Tele-Pharmacists in Pandemic Situations of Bangladesh

Mohiuddin AK

Published on: 2020-04-20

Abstract

Bangladesh's health care services are becoming unusually concentrated in a small fraction of costly critical health-demanding patients. A large part of these complex-patients suffer from multiple chronic diseases and are spending a lot of money. Currently, coronavirus COVID-19 has affected 203 countries around the world, killed more than 42,000 and infected more than 860,000 [1]. Home-care is especially important in these situations because hospitals are not seemingly safe during pandemic outbreaks. Also, the chance to get out of the home during the lockdown period is limited. Telemedicine and telehealth technologies are especially effective during epidemic outbreaks, when health authorities recommend implementing social distance systems.

Keywords

Pandemic; COVID-19; Coronavirus

Introduction

Bangladesh's health care services are becoming unusually concentrated in a small fraction of costly critical health-demanding patients. A large part of these complex-patients suffer from multiple chronic diseases and are spending a lot of money. Currently, coronavirus COVID-19 has affected 203 countries around the world, killed more than 42,000 and infected more than 860,000 [1]. Home-care is especially important in these situations because hospitals are not seemingly safe during pandemic outbreaks. Also, the chance to get out of the home during the lockdown period is limited. Telemedicine and telehealth technologies are especially effective during epidemic outbreaks, when health authorities recommend implementing social distance systems. Telephone-based measures improve efficiency by linking appropriate information and feedback. In addition to increasing access to healthcare, telemedicine is a fruitful and proactive way to provide a variety of benefits to patients seeking healthcare; diagnose and monitor critical and chronic health conditions; improve healthcare quality and reduce costs.

The rise of pharmacists in epidemic situations has become increasingly popular in developed countries such as the United States, Australia, Canada and the United Kingdom. According to information from recent published articles in several ongoing journals, books, newsletters, magazines, etc., the duties, authority and responsibilities of pharmacists are completely different from doctors and nurses, although there are some similarities. Along with doctors, pharmacists can serve as frontline healthcare workers during epidemics. The profession is developed and highly praised in both developed and underdeveloped countries. Millions of professional pharmacist’s worldwide work in various organizations, and according to data from the International Pharmaceutical Federation (FIP), nearly 75% of them work in patient care [2]. Even in the United States, the continued lacking of primary health providers and medical specialists has made it possible for pharmacists to care for ambulatory patients with chronic diseases in a variety of treatment services [3]. However, pharmacy is taught in about 100 public and private universities in Bangladesh and about 8000 pharmacy students graduate every year [4]. At present, Hospital Pharmacy has created enormous job opportunities, where graduate pharmacists play a vital role in patient rearing, rehabilitation and wellness. A professional pharmacist or a pharmacy apprentice at a clinic, hospital and community care can determine what to do in a given disease situation, if guided properly by another medical personnel. The country has a huge opportunity to recruit these pharmacists at Telehealth Care. In each call, a pharmacist can provide both appropriate and quality information from the most recent medical systems. Studies show that the lack of proper medication management leads to higher healthcare costs, longer hospital stays, morbidity and mortality. Further, it was reported that one in every five hospitalizations was related to post-discharge complications and about seventy percent were related to proper use of the drug. In 2017, the World Health Organization committed to minimizing serious, avoidable drug-related harm over the next 5 years. Pharmacists' interventions to prevent drug-related problems at three community hospitals in California saved approximately 0.8 million USD in a year [5]. The estimated annual cost of medication error-based illnesses and deaths worldwide was USD 500 billion due to non-compliance with the clinical intervention and quantities in 2016. Also, the authors estimate that more than 275,000 people die every year for the same reasons [6]. A pharmacist can use simple and non-medical terminology to set the goal for patients to understand the information as well as to fulfill the prescription by proper request. With chronic conditions such as cardiovascular and respiratory diseases, there is ample evidence of the effectiveness of the tele-pharmacist for remote monitoring, communication and consultation [7]. In addition, psychotherapy can also be operated through telehealth as part of behavioral health [8]. At the end, it can be said that pharmacists can play a role in both medical aids and regulation. Similarly, in tele-healthcare, the professional pharmacist can play an essential role that has not been recognized yet due to lack of proper initiatives. We hope that policy makers of Bangladesh are aware of its potential and contribute to the wider promotion of tele-pharmacy services in the interest of the citizenry.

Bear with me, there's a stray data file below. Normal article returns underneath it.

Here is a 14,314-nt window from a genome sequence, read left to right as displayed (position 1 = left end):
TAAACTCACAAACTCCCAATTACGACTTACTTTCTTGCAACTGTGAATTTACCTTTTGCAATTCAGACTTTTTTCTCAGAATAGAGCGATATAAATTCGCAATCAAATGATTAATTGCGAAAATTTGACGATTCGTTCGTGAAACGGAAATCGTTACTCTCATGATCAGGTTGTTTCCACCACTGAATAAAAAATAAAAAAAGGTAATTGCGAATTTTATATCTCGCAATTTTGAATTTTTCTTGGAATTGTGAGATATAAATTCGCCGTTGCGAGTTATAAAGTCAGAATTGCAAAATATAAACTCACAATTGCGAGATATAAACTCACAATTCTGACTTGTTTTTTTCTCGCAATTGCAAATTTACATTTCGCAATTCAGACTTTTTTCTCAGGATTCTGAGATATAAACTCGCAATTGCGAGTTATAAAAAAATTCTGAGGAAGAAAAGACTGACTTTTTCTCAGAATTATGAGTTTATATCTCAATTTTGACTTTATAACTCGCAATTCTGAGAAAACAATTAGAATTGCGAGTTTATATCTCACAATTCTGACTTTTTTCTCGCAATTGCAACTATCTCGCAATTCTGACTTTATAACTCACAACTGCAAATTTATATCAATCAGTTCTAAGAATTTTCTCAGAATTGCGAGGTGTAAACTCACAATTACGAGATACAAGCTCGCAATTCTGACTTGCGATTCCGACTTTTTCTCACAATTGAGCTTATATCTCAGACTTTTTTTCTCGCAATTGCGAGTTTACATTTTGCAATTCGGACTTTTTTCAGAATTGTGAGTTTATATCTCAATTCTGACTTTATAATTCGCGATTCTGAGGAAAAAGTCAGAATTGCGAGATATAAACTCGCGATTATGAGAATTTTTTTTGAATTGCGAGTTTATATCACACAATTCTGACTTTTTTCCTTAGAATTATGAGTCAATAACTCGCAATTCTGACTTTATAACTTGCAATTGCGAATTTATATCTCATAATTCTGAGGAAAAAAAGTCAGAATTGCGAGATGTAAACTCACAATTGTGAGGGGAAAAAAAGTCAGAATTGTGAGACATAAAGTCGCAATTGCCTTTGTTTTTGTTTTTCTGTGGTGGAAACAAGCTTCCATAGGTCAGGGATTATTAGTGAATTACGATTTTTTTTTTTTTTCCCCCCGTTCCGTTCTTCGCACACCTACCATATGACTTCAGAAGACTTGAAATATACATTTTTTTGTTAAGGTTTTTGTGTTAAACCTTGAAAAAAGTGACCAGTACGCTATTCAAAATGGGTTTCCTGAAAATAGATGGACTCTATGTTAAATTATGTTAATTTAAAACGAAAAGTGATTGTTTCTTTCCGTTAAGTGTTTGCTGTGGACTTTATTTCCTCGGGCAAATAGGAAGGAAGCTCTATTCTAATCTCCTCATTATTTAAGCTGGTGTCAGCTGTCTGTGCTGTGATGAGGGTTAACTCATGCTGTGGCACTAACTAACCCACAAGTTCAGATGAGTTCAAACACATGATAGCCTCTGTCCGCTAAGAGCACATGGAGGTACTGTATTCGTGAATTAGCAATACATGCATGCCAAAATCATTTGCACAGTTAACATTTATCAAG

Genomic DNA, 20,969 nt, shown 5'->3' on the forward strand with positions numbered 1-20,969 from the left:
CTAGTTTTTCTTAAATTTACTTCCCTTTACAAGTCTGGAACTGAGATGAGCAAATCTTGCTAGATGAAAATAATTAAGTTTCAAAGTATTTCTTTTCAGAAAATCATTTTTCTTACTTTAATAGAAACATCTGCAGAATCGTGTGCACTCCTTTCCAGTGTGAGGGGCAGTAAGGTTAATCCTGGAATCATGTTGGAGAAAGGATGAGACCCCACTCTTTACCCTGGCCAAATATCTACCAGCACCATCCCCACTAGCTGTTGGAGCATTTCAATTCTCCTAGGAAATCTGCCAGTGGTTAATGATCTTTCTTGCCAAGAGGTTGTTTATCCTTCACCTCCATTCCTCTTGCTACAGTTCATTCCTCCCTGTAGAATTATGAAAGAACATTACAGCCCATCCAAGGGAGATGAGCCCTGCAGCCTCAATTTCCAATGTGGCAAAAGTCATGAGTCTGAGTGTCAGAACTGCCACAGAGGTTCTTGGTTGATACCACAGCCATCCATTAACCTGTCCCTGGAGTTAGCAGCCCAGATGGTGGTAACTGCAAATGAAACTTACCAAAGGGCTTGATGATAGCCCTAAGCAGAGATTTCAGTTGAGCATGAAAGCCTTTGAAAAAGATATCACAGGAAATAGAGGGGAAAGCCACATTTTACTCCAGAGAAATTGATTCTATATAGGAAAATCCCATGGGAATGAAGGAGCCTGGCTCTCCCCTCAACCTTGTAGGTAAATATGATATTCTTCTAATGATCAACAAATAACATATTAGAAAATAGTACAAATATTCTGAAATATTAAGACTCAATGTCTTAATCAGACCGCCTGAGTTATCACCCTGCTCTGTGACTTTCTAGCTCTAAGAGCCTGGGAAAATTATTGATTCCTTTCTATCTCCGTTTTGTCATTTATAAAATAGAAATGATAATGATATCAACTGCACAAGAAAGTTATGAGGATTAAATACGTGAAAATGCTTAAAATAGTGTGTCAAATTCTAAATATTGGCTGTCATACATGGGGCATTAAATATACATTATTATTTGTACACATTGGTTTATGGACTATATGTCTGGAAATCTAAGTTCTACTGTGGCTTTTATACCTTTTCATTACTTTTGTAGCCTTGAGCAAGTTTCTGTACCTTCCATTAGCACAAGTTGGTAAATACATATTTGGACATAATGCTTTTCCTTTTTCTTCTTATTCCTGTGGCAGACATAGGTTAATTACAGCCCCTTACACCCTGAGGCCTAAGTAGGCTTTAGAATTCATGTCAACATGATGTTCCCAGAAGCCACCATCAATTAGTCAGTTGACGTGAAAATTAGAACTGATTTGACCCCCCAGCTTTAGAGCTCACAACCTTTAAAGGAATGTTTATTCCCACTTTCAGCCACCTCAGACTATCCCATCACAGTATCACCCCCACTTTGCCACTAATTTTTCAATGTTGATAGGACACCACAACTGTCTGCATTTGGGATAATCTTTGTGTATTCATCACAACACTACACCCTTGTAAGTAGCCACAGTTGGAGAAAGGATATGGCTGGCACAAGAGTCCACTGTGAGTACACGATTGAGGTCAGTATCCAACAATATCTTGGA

References

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